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Cholesteatoma: Wikis

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Cholesteatoma
Classification and external resources

Cholesteatoma
ICD-10 H71.
ICD-9 385.32
DiseasesDB 2553
eMedicine ped/384 ent/220
MeSH D002781

Cholesteatoma is a destructive and expanding growth consisting of keratinizing squamous epithelium in the middle ear and/or mastoid process.

Contents

Causes

There are two types: congenital and acquired. Acquired cholesteatomas can be caused by a tear or retraction of the ear drum.

Usually cholesteatomas in adults are acquired through the above reasons. Less commonly the disease may be congenital, when it grows from birth behind the eardrum. Congenital cholesteatomas are more often found in the anterior aspect of the ear drum, in contrast to acquired cholesteatomas that usually arise from the pars flaccida region of the ear drum in the posterior-superior aspect of the ear drum.

Presentation

The patient may have a recurrent ear discharge. Granulation tissue and a discharge (through a marginal perforation of the ear drum) may be seen on examination. A cholesteatoma cyst consists of desquamating (peeling) layers of scaly or keratinised (horny) layers of epithelium, which may also contain cholesterol crystals. Often the debris is infected with Pseudomonas aeruginosa.

If untreated, a cholesteatoma can eat into the three small bones located in the middle ear (the malleus, incus and stapes, collectively called ossicles), which can result in nerve deterioration, deafness, imbalance and vertigo. It can also affect and erode, through the enzymes it produces, the thin bone structure that isolates the top of the ear from the brain, as well as lay the covering of the brain open to infection with serious complications.

Both the acquired as well as the congenital types of the disease can affect the facial nerve that extends from the brain to the face and passes through the inner and middle ear and leaves at the anterior tip of the mastoid bone, and then rises to the front of the ear and extends into the upper and lower face.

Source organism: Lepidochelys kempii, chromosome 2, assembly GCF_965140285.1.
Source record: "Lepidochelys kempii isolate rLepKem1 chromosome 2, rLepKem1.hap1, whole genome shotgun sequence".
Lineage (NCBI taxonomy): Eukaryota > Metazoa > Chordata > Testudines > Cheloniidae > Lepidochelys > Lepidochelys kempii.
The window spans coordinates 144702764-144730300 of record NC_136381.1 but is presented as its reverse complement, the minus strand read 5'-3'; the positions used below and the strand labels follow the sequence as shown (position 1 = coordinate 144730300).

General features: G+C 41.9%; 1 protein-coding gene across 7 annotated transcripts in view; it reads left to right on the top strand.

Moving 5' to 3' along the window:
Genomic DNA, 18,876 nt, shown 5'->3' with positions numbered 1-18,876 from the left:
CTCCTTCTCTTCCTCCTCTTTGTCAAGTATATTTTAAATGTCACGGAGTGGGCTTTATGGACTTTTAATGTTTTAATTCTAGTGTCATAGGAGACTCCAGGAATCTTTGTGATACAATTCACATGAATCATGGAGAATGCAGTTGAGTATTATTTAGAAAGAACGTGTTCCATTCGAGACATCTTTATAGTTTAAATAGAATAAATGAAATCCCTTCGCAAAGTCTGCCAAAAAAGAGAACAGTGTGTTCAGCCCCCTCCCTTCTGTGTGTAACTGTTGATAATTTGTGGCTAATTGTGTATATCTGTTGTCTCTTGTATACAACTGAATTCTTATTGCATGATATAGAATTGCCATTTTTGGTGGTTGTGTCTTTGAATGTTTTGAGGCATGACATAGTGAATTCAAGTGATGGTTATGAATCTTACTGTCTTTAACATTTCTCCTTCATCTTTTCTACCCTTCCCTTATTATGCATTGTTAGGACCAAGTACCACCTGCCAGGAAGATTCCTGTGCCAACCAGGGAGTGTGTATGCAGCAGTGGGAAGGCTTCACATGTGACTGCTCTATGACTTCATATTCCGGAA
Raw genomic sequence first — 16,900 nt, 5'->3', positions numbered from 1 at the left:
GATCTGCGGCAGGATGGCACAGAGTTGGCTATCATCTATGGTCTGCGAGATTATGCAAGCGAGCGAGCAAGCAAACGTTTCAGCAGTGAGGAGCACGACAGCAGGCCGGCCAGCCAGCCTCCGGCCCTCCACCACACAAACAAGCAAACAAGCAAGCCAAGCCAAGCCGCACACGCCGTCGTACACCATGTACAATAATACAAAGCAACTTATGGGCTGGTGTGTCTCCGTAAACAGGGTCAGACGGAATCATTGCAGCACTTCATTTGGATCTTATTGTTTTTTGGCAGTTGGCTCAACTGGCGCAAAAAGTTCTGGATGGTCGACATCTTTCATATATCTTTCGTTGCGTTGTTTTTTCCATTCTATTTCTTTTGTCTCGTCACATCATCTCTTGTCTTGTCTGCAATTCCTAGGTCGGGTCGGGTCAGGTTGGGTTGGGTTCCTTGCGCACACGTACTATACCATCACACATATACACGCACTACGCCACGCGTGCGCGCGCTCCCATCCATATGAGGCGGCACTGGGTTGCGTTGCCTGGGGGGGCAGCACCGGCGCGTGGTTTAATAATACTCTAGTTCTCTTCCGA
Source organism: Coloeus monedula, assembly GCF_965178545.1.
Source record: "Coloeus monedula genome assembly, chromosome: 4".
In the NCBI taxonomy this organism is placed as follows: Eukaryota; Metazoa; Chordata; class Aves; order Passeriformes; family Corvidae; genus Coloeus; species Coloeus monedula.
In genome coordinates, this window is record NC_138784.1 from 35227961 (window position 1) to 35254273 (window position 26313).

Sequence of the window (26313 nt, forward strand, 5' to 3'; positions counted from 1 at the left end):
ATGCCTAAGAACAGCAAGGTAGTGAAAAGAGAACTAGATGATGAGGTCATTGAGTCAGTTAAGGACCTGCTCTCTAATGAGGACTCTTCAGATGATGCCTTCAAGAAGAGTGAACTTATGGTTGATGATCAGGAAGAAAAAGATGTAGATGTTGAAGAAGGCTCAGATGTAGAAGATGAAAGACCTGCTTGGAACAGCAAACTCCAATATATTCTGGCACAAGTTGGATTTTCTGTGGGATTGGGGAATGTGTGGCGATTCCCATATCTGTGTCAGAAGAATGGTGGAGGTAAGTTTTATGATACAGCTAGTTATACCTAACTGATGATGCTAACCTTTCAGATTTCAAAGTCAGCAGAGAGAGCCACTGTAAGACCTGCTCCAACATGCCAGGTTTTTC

A history of ear infection or flooding of the ear during swimming should be taken seriously and investigated as cholesteatoma should be considered a possible outcome.

Symptoms

Common symptoms of cholesteatoma may include: Hearing loss, mucopurulent discharge from the ear (usually brown/yellow) with a strong odor, bleeding from the ear, dizziness, vertigo, balance disruption, ear ache, headaches or tinnitus. There can also be facial nerve weakness.

Treatment

Surgery is performed to remove the sac of squamous debris and a mastoidectomy is performed. Cholesteatomas of the middle ear may be congenital and in some cases can be removed through the ear canal. The majority of cholesteatomas require that an incision be made behind the ear to expose the affected area adequately.

Prognosis

Even after careful microscopic surgical removal, 10% to 20% of cholesteatomas may recur, which then require follow-up checks and/or treatment.

Tumor or not?

The status of cholesteatomas as tumors is currently unresolved. There is some evidence to support the hypothesis that cholesteatomas are low-grade tumors.[1] However, recent studies have failed to show consistent DNA instability in cholesteatomas.[2]

References

  1. ^ Bollmann R, Knopp U, Tolsdorff P (1991). "[DNA cytometric studies of cholesteatoma of the middle ear]". HNO 39 (8): 313–4. PMID 1938497. 
  2. ^ Desloge RB, Carew JF, Finstad CL, Steiner MG, Sassoon J, Levenson MJ, Staiano-Coico L, Parisier SC, Albino AP (1997). "DNA analysis of human cholesteatomas". Am J Otol 18 (2): 155–9. PMID 9093669. 

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